Quick fix: Put leftovers to use in fried rice

cmacias@sacbee.comJanuary 1, 2013 

No need to throw away that day-old rice.

Heat up that wok or sauté pan, grab whatever sounds good from the fridge, and you're on the way to making some tasty fried rice.

Chop up some veggies, improvise with other ingredients you have on hand, and you're pretty much good to go.

The Sacramento region is especially awash in rice right now. According to the California Rice Commission, this area is home to 97 percent of California's rice production, with about 5 billion pounds of rice harvested annually.


Pineapple fried rice

Serves 2 to 4

• Ingredients:

½ tablespoon fish sauce

½ tablespoon mushroom soy sauce (or white light soy sauce)

1 tablespoon Gold Mountain soy sauce

½ teaspoon white vinegar

1 tablespoon sugar

2 tablespoons vegetable oil, divided

1 egg

1 teaspoon chopped garlic

½ cup sliced white onion

6 ounces sliced chicken breast

6 ounces peeled large shrimp, deveined

2 cups leftover cooked rice (preferably long-grain rice at room temperature)

½ cup fresh pineapple

1 tablespoon unsalted roasted cashews

Sliced fresh pineapple, cucumber and tomatoes for garnish

• Instructions:

Mix all the sauces and vinegar with sugar in a small bowl; set aside.

Heat wok and add 1 tablespoon oil, heating until the oil is about to start smoking. Add egg to the heated oil, and stir until cooked. Remove cooked egg and set aside with rice.

Add the rest of the oil to the wok, turn up the heat and add the garlic, onion, chicken breast and shrimp. Stir the premixed sauces in until the meat is cooked. Reduce heat to medium and add the rice and egg. Continue to stir until the rice turns slightly brown. Reduce heat. Add pineapple and mix well with the rice.

Place fried rice on serving plate. Top the rice with roasted cashews and garnish with fresh sliced pineapple, cucumber and tomatoes.

This recipe is courtesy of Suleka Lindley of Thai Basil in Sacramento.


Spicy fried rice

Serves 2 to 4

• Ingredients:

1½ tablespoons Gold Mountain soy sauce

1 tablespoon mushroom soy sauce

1 tablespoon sugar

1½ tablespoons vegetable oil

1 teaspoon chopped garlic

1 teaspoon fresh chili pepper

6 ounces sliced mixed veggies: carrots, onions, broccoli, zucchini, etc.

6 ounces tofu or cooked meat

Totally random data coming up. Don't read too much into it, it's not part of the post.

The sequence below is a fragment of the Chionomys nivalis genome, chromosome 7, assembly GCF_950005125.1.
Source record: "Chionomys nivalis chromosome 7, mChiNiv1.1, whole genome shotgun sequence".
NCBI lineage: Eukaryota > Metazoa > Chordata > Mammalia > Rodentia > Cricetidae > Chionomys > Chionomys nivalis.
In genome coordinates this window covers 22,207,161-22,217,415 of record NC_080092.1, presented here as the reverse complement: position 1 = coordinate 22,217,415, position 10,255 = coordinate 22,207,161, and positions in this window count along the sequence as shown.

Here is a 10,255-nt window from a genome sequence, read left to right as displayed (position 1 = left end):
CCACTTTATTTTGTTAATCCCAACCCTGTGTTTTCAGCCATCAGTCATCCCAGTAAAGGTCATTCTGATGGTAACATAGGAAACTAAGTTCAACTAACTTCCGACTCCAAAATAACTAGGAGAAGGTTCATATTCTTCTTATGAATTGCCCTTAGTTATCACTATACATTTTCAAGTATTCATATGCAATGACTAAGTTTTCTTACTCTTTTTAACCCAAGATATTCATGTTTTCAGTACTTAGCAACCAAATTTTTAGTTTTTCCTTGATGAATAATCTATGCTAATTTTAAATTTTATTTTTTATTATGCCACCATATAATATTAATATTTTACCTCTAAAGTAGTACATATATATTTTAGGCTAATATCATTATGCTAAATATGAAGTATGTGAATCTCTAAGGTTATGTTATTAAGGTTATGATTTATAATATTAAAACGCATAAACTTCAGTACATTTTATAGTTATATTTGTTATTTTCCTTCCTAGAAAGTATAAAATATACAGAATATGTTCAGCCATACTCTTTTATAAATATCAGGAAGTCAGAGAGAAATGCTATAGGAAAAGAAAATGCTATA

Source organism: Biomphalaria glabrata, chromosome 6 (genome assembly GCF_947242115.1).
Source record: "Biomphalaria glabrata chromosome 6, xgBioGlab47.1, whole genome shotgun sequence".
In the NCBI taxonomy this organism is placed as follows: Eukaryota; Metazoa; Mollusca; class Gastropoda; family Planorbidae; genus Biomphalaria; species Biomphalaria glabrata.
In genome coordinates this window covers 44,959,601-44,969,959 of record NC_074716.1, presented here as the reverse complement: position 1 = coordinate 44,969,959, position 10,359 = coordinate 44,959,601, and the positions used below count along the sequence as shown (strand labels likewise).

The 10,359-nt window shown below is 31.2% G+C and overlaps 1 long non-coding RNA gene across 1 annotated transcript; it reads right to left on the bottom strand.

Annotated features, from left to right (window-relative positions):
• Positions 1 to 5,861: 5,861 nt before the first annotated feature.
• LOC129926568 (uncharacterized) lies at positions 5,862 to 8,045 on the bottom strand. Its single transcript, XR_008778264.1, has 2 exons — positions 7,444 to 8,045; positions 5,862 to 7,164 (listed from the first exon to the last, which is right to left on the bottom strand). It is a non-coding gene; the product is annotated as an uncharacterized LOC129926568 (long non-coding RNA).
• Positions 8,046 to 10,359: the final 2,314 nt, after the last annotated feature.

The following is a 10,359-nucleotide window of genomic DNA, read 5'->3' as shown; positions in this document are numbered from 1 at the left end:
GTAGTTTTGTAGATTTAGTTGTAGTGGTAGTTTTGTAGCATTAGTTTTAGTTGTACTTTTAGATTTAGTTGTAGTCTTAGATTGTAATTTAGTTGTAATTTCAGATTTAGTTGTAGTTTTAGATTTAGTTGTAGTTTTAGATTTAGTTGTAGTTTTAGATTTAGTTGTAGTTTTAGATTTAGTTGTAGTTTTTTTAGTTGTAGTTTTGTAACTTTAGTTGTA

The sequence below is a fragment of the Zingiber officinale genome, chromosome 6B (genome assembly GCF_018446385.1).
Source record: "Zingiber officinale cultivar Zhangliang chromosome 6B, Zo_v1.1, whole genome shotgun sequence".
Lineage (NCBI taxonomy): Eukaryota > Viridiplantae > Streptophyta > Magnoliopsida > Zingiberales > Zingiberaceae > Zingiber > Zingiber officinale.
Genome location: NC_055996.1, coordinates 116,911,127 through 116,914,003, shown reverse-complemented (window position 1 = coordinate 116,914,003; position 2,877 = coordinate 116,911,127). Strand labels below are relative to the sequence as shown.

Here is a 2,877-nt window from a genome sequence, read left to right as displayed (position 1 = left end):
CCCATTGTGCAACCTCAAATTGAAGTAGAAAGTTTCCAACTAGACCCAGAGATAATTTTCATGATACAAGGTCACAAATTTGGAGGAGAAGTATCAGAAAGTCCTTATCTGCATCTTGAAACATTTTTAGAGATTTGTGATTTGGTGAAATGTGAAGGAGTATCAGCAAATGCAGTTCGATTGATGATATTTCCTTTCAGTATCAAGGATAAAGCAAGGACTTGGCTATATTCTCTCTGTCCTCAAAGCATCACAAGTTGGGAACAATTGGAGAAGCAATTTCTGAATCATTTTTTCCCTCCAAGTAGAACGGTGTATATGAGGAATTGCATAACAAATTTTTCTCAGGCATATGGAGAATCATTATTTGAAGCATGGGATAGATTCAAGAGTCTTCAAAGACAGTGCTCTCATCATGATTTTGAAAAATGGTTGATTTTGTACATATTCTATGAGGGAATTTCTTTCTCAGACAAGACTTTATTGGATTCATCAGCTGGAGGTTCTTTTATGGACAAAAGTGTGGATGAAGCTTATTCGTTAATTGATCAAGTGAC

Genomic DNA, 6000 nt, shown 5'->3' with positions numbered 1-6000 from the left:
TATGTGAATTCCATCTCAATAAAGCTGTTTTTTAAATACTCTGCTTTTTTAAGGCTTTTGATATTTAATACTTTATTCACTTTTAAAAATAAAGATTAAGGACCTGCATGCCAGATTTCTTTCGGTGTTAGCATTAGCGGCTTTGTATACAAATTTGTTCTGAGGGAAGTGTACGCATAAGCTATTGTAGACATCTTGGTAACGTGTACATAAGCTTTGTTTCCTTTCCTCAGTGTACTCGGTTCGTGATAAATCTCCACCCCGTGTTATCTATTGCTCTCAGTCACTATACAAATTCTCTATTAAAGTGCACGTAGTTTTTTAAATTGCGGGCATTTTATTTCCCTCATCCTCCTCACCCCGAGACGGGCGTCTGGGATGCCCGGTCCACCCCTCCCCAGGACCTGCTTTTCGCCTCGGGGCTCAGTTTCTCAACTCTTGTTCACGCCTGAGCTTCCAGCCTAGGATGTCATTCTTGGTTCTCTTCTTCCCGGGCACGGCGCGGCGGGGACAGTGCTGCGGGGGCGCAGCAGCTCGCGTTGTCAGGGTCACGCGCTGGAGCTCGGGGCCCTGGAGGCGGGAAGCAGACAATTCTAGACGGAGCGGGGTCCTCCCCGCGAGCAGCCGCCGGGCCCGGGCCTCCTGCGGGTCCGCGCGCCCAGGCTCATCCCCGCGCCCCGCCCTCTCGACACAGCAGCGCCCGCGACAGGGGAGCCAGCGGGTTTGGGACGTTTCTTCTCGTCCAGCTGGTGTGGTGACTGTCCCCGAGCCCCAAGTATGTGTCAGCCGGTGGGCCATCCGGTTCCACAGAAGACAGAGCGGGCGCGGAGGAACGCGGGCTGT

2 cups leftover cooked rice (preferably long-grain rice at room temperature)

½ cup fresh Thai basil

Chopped green onions, garnish

• Instructions:

Mix all the sauces with sugar in a small bowl, set aside.

Heat wok and add oil, heating until the oil is about to start smoking. Add garlic and chili peppers, and stir often, until garlic is roasted. Add vegetables and tofu or meat, and mix together over the highest heat.

Add the mixed sauces. Stir until all vegetables or meat are cooked. Reduce heat to medium. Add rice and continue to stir until the rice turns slightly brown. Reduce heat. Add fresh basil and mix well. Top with chopped green onion.

This recipe is courtesy of Suleka Lindley of Thai Basil in Sacramento.


Looking for a wok?

Fried rices can certainly be cooked in a traditional sauté pan, but the wok, with its round-bottomed shape will always be a winner.

Traditional woks are made of cast iron, stainless steel and carbon steel. Stainless steel tends to cook food especially quickly.

To season a wok, you'll need two things: oil and plenty of heat. Vegetable oil will work fine; seasoning with pork fat and chives is a time-honored Chinese method. Here's the stovetop method for seasoning a wok:

• Start by coating the inside of the wok evenly with oil.

• Crank up the heat and watch the wok smoke. Make sure the fan above your range is running.

• The wok's color will start to turn.

• Repeat the steps as necessary to produce a uniformly dark color.

After the wok is seasoned, some opt to stir-fry and char a mix of pungent vegetables -- garlic, onions and ginger -- to remove lingering metallic taste in the wok.

With proper care, your wok can last for many years. Keep the wok dry to prevent rusting, and if you know it won't be used for an extended period of time, coating the wok with a little oil will help preserve it.

Watch for dents in the wok and signs that a hole might be forming. Then it'll be time to shop for a new wok.

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